Exterior of Ruby City. Photo by Dror Baldinger.

Exterior of Ruby City. Photo by Dror Baldinger.

When the sun hits the red concrete exterior of Ruby City, a new, free art museum in San Antonio, fragments of glass in the facade catch light. In a flash, the building sparkles until the sun ducks behind a cloud again. It’s one of the many dream-like qualities of this $16 million museum that opened Oct. 13. It’s the realization of artist and philanthropist Linda Pace, who passed away in 2007. The space, which houses Pace’s 900-piece modern art collection, is a tribute to her efforts to bring world-class contemporary art and architecture to San Antonio.

“The city is in a boom,” says Kelly O’Connor, Ruby City’s chief of collections. “The median age now is late 20s, and because of Austin reaching capacity, a lot of young people are moving here, and the city is becoming more vibrant. Ruby City is additive to that. It’s bringing high profile international art and architecture to San Antonio in a fresh new way.”

Ruby City sprang from a dream that Pace had before her death in which she envisioned an Oz-like city in shades of red. She drew a picture and sent it to Sir David Adjaye, the Ghanaian-British architect who designed the Smithsonian National Museum of African American History and Culture in Washington, D.C.

Twelve years later, Pace’s vision has come to life and is raising San Antonio’s profile in the contemporary art world. Inaugural exhibitions include Playtime, a three-screen video installation by English filmmaker Isaac Julien, and Waking Dream, a group exhibition featuring international and local artists—pieces by San Antonio-based Cruz Ortiz and Ana Fernandez are stand-outs—as well as Pace’s own works. Her 2006 piece, “Stay,” is made of periwinkle and lavender artificial flowers, wood, and glue, and is—as with so much of her art—a physical manifestation of a dream.

Installation view of Waking Dream, featuring Linda Pace, Stay, 2006. Wood, adhesive and artificial flowers. 36 x 144 x 8 in. © Linda Pace Foundation. Photography by Mark Menjivar, courtesy of Ruby City, Linda Pace Foundation.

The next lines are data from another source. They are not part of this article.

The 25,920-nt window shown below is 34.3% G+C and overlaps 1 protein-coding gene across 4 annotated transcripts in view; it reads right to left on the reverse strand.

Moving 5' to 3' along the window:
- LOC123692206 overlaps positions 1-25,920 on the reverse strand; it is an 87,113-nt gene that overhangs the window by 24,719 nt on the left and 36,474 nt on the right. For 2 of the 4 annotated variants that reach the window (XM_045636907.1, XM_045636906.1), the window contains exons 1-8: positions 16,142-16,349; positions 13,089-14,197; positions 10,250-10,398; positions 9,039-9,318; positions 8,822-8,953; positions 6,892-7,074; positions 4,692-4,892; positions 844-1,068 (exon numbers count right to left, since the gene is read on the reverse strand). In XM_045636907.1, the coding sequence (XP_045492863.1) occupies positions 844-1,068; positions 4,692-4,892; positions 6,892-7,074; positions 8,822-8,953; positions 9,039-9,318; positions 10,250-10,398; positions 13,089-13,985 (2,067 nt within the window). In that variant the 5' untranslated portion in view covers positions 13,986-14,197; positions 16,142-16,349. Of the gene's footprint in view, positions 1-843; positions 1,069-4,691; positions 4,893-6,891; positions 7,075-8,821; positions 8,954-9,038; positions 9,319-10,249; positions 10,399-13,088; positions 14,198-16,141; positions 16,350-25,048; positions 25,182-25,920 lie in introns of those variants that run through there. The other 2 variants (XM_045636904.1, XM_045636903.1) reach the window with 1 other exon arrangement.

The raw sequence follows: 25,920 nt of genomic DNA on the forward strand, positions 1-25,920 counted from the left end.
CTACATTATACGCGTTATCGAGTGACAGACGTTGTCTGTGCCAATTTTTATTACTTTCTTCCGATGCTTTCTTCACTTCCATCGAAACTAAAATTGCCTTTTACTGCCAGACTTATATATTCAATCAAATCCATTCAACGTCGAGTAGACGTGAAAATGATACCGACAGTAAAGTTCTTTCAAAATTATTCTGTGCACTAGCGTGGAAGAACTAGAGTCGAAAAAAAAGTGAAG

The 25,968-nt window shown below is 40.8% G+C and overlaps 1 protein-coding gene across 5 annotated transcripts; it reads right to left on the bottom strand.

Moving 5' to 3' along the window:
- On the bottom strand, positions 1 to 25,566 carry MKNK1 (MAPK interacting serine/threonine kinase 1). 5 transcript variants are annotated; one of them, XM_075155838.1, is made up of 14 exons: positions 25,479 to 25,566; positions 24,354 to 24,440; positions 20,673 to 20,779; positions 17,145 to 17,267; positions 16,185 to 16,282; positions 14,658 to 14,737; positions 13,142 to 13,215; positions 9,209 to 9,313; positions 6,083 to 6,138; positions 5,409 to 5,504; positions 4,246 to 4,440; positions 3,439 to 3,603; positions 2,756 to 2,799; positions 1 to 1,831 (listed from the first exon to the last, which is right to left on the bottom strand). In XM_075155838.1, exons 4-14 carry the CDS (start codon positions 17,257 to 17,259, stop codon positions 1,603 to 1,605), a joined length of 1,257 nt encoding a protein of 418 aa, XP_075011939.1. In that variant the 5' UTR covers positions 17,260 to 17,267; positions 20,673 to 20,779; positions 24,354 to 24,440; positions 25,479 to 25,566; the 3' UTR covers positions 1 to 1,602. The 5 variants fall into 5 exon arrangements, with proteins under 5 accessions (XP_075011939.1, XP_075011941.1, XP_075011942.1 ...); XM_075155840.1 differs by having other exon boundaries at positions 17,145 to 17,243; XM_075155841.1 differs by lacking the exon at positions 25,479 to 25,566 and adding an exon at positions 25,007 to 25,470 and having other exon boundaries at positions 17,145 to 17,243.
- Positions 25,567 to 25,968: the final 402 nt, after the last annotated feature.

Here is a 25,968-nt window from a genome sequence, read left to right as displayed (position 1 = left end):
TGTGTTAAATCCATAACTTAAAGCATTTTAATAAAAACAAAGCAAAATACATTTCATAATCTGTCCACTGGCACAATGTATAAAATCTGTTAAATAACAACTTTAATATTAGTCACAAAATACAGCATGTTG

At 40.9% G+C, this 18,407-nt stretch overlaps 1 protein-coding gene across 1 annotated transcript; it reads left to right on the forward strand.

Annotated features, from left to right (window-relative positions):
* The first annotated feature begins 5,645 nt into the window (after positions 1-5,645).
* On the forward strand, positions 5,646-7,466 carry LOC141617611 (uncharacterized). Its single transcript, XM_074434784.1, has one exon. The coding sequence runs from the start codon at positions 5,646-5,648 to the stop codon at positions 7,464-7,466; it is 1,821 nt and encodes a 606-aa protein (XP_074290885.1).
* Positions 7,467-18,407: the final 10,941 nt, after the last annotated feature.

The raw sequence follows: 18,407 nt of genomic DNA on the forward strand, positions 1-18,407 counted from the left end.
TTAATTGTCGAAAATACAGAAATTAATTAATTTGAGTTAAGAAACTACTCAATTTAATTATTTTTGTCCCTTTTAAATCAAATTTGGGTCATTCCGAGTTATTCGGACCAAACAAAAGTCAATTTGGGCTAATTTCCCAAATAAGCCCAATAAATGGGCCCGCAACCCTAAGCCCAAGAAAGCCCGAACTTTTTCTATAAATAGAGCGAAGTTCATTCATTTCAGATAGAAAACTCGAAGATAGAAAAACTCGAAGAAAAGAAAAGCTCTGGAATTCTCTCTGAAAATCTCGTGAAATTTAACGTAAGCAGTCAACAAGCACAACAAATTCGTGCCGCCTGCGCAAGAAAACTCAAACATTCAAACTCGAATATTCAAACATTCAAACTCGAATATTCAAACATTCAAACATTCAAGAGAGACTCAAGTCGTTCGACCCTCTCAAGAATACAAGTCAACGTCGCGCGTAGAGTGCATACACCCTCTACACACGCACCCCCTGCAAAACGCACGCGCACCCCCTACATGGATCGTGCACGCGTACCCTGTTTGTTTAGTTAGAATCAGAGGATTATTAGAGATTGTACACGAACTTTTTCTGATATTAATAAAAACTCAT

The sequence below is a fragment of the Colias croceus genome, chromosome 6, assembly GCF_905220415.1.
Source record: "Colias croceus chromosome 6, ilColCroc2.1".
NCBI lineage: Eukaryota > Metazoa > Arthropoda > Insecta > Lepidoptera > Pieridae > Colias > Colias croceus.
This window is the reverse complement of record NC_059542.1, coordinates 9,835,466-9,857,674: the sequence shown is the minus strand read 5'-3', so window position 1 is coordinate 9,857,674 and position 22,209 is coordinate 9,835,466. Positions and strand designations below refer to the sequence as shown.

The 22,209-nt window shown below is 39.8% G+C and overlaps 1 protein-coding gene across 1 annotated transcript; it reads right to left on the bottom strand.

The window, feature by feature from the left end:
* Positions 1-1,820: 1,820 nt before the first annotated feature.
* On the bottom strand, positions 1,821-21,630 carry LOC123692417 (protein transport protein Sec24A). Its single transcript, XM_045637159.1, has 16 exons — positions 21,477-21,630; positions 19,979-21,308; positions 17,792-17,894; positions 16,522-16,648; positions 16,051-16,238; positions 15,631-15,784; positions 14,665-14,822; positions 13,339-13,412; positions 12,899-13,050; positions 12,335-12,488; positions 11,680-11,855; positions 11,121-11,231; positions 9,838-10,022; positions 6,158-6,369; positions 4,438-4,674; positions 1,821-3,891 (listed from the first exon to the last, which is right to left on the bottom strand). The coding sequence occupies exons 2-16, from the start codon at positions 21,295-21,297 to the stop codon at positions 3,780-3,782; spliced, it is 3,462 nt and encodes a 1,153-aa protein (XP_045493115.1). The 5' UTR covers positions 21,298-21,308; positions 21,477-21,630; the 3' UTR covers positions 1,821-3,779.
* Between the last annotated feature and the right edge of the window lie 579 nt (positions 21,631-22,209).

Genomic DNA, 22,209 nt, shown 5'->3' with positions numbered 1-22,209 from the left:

Installation view of Waking Dream, featuring Linda Pace, Stay, 2006. Wood, adhesive and artificial flowers. 36 x 144 x 8 in. © Linda Pace Foundation. Photography by Mark Menjivar, courtesy of Ruby City, Linda Pace Foundation.

“Linda Pace read a lot of Karl Jung,” O’Connor says. “She’d developed a practice of writing down her dreams, and if there was any rich imagery, she would draw it.”

Ruby City’s collection includes numerous pieces by former artists-in-residence at Artpace, the nonprofit arts residency program that Pace founded in 1993. The most striking example is Nancy Rubin’s “Sonny’s Airplane Parts,” a sculpture made from more than 5,000 pounds of salvaged airplane parts. It is now installed in the green sculpture garden adjacent to the museum.

To highlight Pace’s multimedia collection, Adjaye has created a 10,000-square-foot exhibition space that shifts from vast to intimate. In one cathedral-like gallery with soaring ceilings, artist Marina Abramović’s steel sculpture, “Chair for a Man and His Spirit,” towers over the room. A small back corner, where a only a small pencil drawing of a yellow house by Pace hangs (also inspired by a dream), invites a moment of quiet.

Ruby City offers free, themed monthly tours in English and Spanish and will co-host events like Bubblefest and Music in the Park at neighboring Chris Park, which opened in 2005 as a memorial to Pace’s son. In collaboration with Blue Star Contemporary, Ruby City hosts a twice-yearly film series. The next showing is The Matrix outdoors in the sculpture garden, on Nov. 16.


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November 2019 cover of Texas Highways Magazine


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